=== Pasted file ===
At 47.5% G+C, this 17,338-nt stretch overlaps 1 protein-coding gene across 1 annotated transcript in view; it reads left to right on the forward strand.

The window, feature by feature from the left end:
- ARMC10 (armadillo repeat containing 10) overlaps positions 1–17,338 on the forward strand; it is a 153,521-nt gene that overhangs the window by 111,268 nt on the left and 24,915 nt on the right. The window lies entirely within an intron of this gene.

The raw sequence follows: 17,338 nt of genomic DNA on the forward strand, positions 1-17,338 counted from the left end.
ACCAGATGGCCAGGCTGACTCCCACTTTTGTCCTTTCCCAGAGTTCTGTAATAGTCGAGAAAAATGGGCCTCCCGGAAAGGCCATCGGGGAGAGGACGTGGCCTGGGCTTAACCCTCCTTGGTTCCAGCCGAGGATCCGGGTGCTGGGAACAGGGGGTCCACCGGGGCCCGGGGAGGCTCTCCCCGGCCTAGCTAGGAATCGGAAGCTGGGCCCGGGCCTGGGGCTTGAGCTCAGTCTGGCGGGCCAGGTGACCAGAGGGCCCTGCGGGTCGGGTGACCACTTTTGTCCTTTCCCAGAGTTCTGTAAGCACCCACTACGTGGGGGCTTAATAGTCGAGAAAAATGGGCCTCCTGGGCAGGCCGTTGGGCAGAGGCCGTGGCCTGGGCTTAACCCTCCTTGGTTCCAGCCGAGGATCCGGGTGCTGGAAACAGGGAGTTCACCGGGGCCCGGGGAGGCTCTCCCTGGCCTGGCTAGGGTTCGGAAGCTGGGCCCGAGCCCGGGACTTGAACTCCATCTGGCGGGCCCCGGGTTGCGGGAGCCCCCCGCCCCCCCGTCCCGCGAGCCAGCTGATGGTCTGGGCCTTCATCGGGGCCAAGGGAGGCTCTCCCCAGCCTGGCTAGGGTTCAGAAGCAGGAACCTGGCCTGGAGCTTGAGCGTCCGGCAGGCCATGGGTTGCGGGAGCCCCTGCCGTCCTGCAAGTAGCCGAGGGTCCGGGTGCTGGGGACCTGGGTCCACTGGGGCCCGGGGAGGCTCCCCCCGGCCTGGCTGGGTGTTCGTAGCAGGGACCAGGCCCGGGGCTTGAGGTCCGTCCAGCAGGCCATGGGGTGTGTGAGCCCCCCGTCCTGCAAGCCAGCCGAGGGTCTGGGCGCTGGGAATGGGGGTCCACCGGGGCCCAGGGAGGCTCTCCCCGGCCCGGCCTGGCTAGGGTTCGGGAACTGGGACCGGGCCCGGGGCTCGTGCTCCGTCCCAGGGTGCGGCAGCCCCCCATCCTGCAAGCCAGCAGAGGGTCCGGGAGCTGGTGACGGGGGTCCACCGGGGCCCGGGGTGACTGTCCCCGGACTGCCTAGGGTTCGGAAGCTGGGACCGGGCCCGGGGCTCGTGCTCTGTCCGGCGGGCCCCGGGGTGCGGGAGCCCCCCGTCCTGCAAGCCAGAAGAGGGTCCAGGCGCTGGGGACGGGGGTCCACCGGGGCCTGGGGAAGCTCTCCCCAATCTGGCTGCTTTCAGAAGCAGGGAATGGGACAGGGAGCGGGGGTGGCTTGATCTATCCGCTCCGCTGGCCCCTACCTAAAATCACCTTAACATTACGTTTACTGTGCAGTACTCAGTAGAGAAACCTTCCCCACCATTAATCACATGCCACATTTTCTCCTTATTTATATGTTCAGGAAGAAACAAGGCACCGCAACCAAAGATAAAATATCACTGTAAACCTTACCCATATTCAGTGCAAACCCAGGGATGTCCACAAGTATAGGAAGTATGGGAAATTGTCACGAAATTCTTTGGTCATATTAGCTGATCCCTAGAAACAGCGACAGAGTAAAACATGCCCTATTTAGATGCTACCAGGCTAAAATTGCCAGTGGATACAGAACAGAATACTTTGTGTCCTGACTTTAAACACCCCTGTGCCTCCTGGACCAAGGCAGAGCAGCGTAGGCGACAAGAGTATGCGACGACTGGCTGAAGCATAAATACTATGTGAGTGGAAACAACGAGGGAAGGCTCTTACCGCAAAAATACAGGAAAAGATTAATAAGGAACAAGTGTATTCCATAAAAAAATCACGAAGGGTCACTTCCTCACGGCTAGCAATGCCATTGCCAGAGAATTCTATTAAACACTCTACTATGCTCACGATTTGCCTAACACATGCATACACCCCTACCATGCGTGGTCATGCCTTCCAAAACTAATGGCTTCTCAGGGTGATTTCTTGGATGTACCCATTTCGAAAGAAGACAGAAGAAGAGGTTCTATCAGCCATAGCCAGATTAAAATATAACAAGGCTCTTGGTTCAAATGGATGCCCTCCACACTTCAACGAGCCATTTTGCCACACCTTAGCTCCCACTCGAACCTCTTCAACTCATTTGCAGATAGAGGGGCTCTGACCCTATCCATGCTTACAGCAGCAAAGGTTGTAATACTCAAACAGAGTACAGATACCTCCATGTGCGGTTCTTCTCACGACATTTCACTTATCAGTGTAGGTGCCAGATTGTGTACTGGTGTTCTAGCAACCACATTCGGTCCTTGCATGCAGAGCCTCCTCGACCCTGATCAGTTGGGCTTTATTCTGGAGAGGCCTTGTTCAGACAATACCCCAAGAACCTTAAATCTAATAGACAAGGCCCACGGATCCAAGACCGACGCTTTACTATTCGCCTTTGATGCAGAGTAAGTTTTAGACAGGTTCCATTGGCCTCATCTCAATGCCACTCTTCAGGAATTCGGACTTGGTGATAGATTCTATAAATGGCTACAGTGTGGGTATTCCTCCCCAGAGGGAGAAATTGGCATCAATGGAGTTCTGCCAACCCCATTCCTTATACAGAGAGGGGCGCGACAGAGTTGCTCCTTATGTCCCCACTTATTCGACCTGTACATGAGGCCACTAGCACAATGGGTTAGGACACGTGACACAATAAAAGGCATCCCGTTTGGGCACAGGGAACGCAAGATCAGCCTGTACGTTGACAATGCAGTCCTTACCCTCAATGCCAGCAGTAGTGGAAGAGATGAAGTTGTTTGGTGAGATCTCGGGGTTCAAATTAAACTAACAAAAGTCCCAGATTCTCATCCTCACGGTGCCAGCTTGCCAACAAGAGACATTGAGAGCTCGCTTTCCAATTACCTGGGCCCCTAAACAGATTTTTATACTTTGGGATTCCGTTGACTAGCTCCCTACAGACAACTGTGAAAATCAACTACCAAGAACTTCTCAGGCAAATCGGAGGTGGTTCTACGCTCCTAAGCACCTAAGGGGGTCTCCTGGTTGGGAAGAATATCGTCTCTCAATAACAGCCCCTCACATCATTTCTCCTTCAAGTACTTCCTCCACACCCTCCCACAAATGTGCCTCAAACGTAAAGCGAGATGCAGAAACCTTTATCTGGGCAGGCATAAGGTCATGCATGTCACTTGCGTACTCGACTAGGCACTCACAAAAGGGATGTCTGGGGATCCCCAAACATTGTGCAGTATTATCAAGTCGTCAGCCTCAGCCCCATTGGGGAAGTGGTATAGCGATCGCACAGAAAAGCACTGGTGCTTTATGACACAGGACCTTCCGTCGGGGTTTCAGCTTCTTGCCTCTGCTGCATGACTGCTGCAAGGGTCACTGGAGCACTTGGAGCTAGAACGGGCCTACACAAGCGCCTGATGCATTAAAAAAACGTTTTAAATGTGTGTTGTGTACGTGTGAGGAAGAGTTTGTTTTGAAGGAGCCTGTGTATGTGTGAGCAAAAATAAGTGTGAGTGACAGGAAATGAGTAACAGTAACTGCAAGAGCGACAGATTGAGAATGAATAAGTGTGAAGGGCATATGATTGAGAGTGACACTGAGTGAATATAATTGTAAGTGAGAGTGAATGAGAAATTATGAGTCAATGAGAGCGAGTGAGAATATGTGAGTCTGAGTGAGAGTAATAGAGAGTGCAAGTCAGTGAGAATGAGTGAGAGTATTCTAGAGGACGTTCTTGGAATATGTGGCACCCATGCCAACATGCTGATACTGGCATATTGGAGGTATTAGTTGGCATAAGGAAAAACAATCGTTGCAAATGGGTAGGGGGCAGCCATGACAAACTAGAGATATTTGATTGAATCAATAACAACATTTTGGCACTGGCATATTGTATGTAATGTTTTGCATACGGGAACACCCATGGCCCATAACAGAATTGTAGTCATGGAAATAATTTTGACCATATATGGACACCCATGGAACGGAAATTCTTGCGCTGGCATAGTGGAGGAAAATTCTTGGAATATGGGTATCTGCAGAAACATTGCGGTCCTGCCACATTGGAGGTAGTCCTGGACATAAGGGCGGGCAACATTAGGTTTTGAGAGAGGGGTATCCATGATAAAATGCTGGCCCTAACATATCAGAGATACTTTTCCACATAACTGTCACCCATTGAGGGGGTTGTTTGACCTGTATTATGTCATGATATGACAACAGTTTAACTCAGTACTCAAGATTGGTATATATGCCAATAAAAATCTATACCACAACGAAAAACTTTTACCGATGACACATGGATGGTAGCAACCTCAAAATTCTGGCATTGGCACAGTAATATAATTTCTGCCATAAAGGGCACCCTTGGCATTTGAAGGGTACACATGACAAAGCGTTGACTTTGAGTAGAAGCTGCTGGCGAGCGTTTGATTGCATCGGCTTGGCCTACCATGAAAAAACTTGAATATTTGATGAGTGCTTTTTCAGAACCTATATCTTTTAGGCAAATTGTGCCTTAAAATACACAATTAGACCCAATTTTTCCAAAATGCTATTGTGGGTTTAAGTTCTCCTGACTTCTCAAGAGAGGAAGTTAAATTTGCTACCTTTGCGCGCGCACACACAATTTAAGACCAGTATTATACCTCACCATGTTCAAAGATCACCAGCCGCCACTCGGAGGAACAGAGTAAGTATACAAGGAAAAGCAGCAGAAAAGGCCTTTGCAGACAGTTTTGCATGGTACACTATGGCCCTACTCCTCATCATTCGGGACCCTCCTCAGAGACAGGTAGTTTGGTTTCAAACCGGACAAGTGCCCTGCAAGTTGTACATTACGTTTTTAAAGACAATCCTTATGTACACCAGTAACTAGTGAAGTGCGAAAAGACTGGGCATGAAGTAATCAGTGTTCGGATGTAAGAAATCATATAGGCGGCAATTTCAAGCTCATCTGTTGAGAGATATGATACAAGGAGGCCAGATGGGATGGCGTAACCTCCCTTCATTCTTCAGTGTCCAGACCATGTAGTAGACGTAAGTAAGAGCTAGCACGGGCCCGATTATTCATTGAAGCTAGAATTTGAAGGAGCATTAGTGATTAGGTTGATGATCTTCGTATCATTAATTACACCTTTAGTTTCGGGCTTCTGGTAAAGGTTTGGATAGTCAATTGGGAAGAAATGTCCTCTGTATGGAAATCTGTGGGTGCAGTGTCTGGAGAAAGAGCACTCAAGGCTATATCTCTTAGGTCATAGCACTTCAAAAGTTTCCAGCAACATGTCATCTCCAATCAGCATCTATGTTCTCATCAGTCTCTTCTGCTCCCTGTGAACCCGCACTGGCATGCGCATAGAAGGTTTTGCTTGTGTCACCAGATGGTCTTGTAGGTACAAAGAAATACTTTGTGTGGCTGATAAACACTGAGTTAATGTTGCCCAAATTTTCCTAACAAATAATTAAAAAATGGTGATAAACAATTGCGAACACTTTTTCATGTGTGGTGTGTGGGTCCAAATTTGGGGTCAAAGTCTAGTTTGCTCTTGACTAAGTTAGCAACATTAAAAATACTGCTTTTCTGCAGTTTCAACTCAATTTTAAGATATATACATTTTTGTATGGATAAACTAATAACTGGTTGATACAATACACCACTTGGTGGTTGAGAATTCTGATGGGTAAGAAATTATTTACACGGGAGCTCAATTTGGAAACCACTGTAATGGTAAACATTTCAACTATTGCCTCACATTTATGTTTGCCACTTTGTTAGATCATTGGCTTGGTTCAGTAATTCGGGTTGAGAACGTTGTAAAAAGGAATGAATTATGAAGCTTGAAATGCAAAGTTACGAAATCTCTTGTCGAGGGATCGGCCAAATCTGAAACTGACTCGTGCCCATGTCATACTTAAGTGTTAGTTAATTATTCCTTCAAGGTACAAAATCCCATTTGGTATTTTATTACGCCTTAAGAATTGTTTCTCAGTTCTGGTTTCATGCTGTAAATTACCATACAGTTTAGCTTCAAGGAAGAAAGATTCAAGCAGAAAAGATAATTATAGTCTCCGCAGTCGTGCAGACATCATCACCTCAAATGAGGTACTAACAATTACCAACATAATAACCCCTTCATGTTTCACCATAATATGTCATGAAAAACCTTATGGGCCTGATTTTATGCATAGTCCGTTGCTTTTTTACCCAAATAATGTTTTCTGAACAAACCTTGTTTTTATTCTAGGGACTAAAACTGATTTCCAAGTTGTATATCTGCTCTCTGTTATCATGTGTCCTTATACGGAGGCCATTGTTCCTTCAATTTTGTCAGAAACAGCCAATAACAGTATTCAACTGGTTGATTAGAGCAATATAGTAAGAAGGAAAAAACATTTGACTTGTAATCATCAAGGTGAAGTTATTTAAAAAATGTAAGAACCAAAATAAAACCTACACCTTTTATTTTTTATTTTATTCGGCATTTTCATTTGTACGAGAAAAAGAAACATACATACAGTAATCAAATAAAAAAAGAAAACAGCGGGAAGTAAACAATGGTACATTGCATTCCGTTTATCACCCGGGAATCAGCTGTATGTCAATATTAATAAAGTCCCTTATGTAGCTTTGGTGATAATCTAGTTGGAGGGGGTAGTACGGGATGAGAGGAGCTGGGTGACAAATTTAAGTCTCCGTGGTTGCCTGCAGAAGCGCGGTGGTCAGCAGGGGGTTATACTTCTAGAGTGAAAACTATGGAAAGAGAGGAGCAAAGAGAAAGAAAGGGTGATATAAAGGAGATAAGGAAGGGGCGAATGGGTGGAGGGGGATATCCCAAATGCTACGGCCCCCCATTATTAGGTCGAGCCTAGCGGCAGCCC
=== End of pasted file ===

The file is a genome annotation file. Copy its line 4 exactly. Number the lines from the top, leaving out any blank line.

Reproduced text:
The raw sequence follows: 17,338 nt of genomic DNA on the forward strand, positions 1-17,338 counted from the left end.